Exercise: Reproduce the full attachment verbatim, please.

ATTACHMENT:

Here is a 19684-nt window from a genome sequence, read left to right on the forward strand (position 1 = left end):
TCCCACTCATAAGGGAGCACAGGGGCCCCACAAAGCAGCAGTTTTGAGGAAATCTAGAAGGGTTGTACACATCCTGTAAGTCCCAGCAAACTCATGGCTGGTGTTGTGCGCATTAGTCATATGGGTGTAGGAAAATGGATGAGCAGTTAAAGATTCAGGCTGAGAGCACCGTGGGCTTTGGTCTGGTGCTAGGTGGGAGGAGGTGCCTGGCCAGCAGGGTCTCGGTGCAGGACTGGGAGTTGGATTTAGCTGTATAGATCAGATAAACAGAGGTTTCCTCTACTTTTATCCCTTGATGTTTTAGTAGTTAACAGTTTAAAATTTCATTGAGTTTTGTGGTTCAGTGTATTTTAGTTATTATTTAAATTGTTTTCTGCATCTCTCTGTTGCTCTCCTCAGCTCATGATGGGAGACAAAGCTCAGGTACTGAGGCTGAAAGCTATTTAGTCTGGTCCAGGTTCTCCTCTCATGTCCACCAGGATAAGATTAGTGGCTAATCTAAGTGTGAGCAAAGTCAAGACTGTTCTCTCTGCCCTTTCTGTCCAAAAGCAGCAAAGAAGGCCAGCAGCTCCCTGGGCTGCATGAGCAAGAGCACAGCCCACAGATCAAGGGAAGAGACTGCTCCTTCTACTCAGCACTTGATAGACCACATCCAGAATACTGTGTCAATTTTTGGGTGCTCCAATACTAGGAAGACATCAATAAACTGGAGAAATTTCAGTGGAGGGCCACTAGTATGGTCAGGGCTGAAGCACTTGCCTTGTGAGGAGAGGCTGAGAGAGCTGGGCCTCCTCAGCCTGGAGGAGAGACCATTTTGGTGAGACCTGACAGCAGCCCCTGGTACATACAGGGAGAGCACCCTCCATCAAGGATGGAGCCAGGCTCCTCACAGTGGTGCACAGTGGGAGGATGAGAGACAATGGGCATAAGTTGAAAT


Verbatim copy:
Here is a 19684-nt window from a genome sequence, read left to right on the forward strand (position 1 = left end):
TCCCACTCATAAGGGAGCACAGGGGCCCCACAAAGCAGCAGTTTTGAGGAAATCTAGAAGGGTTGTACACATCCTGTAAGTCCCAGCAAACTCATGGCTGGTGTTGTGCGCATTAGTCATATGGGTGTAGGAAAATGGATGAGCAGTTAAAGATTCAGGCTGAGAGCACCGTGGGCTTTGGTCTGGTGCTAGGTGGGAGGAGGTGCCTGGCCAGCAGGGTCTCGGTGCAGGACTGGGAGTTGGATTTAGCTGTATAGATCAGATAAACAGAGGTTTCCTCTACTTTTATCCCTTGATGTTTTAGTAGTTAACAGTTTAAAATTTCATTGAGTTTTGTGGTTCAGTGTATTTTAGTTATTATTTAAATTGTTTTCTGCATCTCTCTGTTGCTCTCCTCAGCTCATGATGGGAGACAAAGCTCAGGTACTGAGGCTGAAAGCTATTTAGTCTGGTCCAGGTTCTCCTCTCATGTCCACCAGGATAAGATTAGTGGCTAATCTAAGTGTGAGCAAAGTCAAGACTGTTCTCTCTGCCCTTTCTGTCCAAAAGCAGCAAAGAAGGCCAGCAGCTCCCTGGGCTGCATGAGCAAGAGCACAGCCCACAGATCAAGGGAAGAGACTGCTCCTTCTACTCAGCACTTGATAGACCACATCCAGAATACTGTGTCAATTTTTGGGTGCTCCAATACTAGGAAGACATCAATAAACTGGAGAAATTTCAGTGGAGGGCCACTAGTATGGTCAGGGCTGAAGCACTTGCCTTGTGAGGAGAGGCTGAGAGAGCTGGGCCTCCTCAGCCTGGAGGAGAGACCATTTTGGTGAGACCTGACAGCAGCCCCTGGTACATACAGGGAGAGCACCCTCCATCAAGGATGGAGCCAGGCTCCTCACAGTGGTGCACAGTGGGAGGATGAGAGACAATGGGCATAAGTTGAAAT